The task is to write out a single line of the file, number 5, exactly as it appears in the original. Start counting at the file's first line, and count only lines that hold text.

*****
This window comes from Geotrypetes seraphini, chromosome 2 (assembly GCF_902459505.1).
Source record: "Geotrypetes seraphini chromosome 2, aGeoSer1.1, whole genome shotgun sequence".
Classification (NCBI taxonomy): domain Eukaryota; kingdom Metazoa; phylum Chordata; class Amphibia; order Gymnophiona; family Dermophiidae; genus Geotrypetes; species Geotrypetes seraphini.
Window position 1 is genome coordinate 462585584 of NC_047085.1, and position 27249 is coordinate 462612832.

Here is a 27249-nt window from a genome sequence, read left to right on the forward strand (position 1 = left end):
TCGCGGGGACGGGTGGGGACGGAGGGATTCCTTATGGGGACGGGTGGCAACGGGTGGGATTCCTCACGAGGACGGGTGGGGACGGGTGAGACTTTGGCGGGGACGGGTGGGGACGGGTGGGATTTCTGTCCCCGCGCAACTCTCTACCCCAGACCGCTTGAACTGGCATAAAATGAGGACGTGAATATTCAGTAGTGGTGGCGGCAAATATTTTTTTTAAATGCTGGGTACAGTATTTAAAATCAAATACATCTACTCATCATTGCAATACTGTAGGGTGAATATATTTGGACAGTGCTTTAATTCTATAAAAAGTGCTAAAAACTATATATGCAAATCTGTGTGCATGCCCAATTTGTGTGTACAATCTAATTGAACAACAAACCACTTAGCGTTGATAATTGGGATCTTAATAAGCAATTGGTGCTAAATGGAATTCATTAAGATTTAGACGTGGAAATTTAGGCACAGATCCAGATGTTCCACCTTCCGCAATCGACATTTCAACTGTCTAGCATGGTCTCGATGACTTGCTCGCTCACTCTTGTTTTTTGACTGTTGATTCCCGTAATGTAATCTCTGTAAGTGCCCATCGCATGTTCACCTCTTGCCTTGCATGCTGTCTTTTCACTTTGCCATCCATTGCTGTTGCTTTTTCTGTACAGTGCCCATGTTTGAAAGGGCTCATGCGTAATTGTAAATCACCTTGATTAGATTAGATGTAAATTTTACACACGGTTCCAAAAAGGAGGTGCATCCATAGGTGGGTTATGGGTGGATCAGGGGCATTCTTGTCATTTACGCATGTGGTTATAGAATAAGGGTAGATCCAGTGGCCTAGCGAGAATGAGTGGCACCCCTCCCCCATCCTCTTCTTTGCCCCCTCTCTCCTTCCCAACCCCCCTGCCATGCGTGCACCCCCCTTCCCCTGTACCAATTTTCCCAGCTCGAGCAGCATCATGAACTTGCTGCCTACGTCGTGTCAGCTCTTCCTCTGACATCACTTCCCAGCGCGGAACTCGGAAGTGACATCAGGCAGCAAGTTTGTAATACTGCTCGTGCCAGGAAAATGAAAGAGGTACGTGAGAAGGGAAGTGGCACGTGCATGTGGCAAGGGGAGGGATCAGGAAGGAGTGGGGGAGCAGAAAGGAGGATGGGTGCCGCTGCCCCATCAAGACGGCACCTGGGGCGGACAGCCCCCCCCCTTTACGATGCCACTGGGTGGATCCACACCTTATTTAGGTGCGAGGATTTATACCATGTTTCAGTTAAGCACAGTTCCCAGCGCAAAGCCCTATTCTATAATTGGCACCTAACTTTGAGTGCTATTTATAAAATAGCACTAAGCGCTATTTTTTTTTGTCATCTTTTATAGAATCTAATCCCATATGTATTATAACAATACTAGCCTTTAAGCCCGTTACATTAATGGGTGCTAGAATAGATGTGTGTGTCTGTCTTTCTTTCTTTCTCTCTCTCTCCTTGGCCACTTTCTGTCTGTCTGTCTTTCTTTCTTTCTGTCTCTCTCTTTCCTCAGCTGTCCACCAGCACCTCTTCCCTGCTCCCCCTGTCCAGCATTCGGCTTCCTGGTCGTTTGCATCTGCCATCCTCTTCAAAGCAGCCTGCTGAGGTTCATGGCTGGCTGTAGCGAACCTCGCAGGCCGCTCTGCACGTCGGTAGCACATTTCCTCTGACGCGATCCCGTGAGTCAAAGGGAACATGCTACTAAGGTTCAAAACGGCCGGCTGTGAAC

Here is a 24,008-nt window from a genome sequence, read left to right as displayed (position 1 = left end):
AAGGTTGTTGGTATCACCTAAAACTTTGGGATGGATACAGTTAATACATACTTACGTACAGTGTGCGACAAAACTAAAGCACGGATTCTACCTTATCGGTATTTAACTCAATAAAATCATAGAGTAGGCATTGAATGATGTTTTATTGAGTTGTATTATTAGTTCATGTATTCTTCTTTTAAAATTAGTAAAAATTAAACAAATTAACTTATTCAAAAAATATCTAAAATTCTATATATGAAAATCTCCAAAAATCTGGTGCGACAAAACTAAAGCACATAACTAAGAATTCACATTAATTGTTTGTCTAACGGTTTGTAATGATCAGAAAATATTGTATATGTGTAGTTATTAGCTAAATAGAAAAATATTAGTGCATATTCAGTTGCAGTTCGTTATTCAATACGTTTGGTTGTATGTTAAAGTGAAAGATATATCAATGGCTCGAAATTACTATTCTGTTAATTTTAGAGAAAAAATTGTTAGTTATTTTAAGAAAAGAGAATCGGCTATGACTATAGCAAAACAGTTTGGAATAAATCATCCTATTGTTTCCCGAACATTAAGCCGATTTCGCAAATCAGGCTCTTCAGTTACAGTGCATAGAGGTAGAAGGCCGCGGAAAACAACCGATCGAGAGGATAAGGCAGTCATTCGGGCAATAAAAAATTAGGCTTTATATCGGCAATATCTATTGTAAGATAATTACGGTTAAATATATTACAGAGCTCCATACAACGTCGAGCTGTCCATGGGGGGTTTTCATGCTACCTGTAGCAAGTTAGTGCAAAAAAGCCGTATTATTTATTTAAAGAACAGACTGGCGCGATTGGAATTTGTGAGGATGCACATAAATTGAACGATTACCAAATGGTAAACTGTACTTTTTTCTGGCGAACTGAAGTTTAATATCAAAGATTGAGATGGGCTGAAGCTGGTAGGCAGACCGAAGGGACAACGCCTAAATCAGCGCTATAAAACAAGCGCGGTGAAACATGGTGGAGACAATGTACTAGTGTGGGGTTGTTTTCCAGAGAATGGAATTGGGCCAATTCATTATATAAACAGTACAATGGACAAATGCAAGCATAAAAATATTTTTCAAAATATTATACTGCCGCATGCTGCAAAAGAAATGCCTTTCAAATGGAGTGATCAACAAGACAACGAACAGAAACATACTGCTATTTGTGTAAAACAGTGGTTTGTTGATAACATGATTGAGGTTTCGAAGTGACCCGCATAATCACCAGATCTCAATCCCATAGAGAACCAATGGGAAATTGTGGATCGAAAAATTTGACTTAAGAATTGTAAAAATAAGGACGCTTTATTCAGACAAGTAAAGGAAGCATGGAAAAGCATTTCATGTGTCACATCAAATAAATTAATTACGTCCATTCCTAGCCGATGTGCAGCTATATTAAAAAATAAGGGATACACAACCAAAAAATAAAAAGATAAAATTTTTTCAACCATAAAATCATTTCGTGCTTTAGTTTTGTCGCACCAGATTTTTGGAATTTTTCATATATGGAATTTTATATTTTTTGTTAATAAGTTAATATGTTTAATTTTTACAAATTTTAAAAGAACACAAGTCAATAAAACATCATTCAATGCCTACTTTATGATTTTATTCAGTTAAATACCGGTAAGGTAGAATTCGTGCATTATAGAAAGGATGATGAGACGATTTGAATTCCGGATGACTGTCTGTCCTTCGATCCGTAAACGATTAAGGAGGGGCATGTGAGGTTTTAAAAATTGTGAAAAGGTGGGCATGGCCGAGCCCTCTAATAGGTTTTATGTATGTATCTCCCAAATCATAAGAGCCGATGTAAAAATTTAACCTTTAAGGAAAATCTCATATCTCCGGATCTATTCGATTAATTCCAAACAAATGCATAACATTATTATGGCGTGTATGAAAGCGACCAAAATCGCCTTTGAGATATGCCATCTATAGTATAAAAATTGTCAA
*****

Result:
Here is a 27249-nt window from a genome sequence, read left to right on the forward strand (position 1 = left end):